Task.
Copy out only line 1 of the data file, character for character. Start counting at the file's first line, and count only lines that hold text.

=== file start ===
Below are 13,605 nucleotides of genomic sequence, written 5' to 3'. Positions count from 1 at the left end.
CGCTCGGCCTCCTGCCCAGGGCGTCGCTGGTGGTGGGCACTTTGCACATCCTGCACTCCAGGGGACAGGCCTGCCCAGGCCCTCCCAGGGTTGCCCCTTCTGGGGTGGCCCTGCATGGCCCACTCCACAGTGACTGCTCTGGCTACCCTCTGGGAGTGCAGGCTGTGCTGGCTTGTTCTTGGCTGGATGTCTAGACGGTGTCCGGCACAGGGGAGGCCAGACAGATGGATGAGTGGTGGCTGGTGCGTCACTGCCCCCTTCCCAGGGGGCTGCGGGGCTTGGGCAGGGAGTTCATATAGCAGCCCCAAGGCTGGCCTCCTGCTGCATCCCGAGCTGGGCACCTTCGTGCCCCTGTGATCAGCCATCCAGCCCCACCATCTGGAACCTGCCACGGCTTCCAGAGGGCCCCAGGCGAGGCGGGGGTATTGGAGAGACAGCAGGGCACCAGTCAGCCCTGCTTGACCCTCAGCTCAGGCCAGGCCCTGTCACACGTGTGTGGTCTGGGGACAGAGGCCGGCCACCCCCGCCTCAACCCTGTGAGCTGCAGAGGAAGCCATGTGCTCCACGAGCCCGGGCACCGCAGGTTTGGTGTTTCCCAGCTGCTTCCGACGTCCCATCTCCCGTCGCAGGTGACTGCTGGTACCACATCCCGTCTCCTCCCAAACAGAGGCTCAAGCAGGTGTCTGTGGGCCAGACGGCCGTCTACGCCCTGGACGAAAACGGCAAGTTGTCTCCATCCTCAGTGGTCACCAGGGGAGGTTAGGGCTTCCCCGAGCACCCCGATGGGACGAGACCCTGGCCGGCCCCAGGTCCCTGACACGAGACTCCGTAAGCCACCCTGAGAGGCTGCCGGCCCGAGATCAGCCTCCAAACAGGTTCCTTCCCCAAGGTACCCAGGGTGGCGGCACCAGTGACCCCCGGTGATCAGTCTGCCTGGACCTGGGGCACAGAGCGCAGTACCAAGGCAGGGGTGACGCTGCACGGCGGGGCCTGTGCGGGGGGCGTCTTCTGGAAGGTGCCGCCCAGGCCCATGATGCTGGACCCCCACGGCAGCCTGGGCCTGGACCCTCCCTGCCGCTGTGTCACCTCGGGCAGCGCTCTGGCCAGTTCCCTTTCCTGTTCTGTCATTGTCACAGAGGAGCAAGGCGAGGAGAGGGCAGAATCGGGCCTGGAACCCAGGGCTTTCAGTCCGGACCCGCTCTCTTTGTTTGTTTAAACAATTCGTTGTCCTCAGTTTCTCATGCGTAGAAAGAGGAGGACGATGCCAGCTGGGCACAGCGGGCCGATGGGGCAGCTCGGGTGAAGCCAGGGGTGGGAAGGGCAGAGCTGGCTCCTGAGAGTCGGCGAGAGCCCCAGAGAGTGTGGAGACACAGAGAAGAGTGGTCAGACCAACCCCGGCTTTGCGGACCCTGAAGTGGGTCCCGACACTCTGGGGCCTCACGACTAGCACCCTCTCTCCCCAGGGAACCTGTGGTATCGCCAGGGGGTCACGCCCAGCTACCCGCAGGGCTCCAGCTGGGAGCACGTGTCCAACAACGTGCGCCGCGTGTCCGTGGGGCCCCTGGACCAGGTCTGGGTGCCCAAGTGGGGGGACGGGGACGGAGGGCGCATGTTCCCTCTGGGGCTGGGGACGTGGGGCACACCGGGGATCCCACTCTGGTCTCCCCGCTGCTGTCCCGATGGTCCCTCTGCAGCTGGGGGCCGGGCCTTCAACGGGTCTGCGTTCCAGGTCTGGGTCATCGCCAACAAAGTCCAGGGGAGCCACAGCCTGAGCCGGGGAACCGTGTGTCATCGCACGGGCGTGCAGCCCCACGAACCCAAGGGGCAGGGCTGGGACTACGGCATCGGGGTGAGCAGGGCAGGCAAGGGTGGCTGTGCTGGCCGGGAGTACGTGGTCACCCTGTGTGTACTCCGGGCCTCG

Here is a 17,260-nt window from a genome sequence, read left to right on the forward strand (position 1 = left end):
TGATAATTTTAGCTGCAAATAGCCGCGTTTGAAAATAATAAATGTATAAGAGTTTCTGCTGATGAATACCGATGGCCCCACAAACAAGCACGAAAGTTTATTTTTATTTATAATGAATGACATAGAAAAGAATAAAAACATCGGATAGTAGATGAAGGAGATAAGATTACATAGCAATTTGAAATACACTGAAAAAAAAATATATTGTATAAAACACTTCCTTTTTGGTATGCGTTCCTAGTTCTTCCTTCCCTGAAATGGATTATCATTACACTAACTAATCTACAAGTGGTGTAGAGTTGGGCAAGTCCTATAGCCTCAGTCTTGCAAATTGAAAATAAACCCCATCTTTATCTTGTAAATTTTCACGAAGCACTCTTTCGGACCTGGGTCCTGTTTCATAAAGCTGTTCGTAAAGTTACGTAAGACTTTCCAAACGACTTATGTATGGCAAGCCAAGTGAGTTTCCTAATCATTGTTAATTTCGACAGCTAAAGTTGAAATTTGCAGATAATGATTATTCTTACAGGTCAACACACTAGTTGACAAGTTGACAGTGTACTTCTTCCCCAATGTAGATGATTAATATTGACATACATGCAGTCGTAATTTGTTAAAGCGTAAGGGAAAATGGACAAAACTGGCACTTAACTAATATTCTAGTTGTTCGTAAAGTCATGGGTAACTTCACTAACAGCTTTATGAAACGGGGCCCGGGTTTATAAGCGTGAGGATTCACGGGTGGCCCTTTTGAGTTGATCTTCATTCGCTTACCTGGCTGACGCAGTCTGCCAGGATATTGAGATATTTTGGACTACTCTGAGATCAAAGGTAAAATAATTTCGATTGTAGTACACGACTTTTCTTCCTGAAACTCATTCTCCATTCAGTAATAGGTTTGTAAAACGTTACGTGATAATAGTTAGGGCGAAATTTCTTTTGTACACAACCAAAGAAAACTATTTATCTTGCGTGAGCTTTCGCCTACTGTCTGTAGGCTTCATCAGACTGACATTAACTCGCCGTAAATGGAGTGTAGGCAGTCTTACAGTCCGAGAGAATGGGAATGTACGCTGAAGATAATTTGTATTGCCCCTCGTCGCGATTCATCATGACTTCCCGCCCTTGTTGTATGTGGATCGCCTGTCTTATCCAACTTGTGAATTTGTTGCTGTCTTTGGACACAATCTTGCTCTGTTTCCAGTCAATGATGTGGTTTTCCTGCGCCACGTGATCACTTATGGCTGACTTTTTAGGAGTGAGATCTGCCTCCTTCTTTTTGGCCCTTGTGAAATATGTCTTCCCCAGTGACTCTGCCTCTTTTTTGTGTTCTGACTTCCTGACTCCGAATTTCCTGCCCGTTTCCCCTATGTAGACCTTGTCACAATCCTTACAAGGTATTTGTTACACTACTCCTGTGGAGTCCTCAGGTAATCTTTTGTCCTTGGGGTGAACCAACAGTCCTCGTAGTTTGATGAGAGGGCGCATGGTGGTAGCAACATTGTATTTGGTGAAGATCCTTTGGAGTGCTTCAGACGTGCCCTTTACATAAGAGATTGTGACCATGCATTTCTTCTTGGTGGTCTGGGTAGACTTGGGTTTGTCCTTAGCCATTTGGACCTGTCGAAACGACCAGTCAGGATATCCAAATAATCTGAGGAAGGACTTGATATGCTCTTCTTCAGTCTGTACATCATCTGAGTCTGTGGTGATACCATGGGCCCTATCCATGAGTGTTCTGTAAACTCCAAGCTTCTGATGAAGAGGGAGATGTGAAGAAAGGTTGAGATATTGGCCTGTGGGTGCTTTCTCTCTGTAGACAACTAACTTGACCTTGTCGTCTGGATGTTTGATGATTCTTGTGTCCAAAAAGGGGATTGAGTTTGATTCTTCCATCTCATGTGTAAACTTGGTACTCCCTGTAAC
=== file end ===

Below are 13,605 nucleotides of genomic sequence, written 5' to 3'. Positions count from 1 at the left end.